Japan is always way ahead when it comes to adopting new technology trends and scientific innovations. The latest lead is that the artificial intelligence has taken over an insurance company in Japan, if not the entire company, then at least a section of it. Fukoku Mutual Life Insurance has replaced 30 employees with an artificial intelligence system to calculate payouts to policyholders.
The company believes, according to this Guardian link, that this transfer of the job to the artificial-intelligence-run machines will increase productivity by 30% and will see a return on investment in less than two years.
The technology, developed by IBM, is based on IBM’s Watson Explorer. According to IBM, the system possesses “cognitive technology that can think like a human, enabling it to analyse and interpret all of your data, including unstructured text, images, audio and video.”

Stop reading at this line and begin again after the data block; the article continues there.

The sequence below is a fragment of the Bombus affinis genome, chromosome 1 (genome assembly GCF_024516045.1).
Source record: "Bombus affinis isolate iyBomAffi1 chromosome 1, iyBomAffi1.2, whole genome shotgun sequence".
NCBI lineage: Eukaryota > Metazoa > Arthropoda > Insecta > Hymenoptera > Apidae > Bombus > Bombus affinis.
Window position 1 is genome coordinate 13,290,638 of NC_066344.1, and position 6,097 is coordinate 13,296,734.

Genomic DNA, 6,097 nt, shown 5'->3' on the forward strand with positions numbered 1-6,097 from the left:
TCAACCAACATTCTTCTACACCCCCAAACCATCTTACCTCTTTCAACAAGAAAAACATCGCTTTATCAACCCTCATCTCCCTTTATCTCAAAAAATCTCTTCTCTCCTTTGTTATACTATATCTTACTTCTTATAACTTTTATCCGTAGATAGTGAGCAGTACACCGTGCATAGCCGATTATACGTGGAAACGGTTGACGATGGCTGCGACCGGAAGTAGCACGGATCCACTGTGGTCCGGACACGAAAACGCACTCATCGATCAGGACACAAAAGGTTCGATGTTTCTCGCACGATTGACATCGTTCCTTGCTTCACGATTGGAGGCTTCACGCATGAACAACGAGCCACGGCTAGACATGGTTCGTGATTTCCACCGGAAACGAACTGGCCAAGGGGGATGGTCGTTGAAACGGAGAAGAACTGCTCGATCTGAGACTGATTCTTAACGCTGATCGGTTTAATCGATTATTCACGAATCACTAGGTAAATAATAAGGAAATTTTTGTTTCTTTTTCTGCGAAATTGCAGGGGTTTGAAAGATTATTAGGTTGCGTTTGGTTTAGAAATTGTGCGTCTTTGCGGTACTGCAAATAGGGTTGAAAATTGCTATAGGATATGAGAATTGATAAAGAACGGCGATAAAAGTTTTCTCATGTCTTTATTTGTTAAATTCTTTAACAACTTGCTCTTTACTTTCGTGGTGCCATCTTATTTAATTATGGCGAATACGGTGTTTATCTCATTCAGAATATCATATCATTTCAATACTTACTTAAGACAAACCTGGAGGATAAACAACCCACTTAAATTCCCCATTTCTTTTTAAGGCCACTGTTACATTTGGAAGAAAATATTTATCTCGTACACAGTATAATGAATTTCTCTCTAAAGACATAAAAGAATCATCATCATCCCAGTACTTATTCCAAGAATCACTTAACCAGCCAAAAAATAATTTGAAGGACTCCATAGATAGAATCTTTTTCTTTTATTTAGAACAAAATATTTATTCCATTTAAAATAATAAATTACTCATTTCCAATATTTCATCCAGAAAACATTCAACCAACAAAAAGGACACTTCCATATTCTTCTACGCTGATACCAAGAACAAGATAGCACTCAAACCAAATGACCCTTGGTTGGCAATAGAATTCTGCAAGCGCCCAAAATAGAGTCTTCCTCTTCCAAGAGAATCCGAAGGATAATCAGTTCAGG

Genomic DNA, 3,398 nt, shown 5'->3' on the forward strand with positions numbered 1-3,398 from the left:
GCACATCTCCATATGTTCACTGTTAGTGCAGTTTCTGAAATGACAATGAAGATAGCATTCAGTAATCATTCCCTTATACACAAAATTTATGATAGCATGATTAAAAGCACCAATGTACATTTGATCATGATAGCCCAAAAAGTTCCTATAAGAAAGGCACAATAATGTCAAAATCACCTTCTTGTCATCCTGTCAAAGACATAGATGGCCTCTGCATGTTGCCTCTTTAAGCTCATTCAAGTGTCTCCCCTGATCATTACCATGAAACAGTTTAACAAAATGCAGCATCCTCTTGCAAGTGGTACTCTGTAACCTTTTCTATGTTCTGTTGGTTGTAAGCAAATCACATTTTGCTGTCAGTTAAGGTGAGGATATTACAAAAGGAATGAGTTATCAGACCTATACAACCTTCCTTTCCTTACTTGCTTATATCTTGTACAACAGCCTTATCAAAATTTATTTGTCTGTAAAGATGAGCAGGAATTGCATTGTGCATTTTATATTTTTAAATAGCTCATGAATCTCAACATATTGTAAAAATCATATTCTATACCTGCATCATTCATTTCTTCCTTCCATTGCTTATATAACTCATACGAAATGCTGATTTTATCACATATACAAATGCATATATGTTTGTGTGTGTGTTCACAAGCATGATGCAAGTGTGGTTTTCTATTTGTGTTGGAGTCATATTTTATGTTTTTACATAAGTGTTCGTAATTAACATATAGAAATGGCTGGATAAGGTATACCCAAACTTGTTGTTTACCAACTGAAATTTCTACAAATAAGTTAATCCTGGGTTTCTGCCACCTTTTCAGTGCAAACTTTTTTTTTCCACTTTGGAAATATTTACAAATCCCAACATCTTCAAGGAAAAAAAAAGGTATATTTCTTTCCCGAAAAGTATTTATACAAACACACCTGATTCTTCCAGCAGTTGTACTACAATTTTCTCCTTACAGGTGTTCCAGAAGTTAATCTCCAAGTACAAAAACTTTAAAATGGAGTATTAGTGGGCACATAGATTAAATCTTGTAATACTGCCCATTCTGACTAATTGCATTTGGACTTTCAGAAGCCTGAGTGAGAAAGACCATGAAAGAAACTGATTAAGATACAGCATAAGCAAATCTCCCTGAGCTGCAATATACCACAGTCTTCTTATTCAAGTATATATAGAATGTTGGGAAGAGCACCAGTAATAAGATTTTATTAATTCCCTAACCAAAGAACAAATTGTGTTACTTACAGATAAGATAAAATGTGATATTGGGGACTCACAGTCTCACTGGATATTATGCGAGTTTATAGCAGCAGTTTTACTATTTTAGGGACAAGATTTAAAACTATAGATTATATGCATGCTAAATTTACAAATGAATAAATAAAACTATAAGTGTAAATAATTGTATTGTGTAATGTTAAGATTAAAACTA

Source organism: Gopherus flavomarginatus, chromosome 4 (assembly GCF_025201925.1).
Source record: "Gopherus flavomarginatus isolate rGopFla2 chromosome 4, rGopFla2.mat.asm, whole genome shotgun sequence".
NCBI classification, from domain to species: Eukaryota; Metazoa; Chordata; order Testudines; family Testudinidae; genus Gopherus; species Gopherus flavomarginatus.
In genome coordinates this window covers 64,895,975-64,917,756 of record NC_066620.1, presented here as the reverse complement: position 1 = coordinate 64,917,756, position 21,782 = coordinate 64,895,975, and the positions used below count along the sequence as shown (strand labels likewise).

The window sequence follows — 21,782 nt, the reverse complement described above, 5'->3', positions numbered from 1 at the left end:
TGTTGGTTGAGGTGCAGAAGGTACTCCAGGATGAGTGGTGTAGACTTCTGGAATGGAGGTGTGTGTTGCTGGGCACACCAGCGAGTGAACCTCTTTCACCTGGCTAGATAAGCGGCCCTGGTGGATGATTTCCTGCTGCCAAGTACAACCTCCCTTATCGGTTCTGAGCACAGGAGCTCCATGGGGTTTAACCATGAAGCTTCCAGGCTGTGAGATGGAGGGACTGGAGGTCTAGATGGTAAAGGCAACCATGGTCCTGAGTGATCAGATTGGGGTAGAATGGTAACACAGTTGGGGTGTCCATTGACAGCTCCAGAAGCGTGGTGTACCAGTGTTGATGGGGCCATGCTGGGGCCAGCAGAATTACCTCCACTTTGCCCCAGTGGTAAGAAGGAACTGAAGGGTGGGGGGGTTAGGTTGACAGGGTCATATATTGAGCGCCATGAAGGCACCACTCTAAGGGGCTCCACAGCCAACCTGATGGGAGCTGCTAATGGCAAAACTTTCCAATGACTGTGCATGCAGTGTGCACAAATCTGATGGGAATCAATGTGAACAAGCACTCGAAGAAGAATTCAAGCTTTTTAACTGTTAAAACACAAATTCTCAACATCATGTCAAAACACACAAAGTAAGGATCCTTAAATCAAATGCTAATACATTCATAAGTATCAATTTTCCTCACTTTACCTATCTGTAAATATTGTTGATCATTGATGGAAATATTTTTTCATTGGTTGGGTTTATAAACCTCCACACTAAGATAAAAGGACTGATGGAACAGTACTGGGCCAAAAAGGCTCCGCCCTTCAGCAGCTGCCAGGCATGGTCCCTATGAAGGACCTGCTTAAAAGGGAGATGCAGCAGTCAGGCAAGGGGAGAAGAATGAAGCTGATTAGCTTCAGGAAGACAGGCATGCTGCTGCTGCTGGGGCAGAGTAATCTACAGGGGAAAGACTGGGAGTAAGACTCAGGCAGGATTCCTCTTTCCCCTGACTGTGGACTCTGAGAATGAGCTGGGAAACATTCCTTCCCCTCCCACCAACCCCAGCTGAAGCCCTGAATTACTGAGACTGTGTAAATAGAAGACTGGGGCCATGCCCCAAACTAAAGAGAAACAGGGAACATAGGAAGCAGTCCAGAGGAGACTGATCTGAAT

The new artificial intelligence technology at the Fukoko Mutual Life Insurance company will be able to read tens of thousands of medical certificates and go through the hospital records and medical histories and surgical procedures (if any) before calculating payouts.
Although the artificial intelligence system will be calculating the payouts, the payments won’t be made unless they are approved by a member of staff, just in case someone comes to exploit the system.
It’s not just the insurance sector that is adopting artificial intelligence, the AI systems may also very soon start helping the political class in Japan. In February, the economy, trade and industry Ministry will introduce AI on trial basis to help civil servants prepare answers for ministers during cabinet meetings and parliamentary sessions.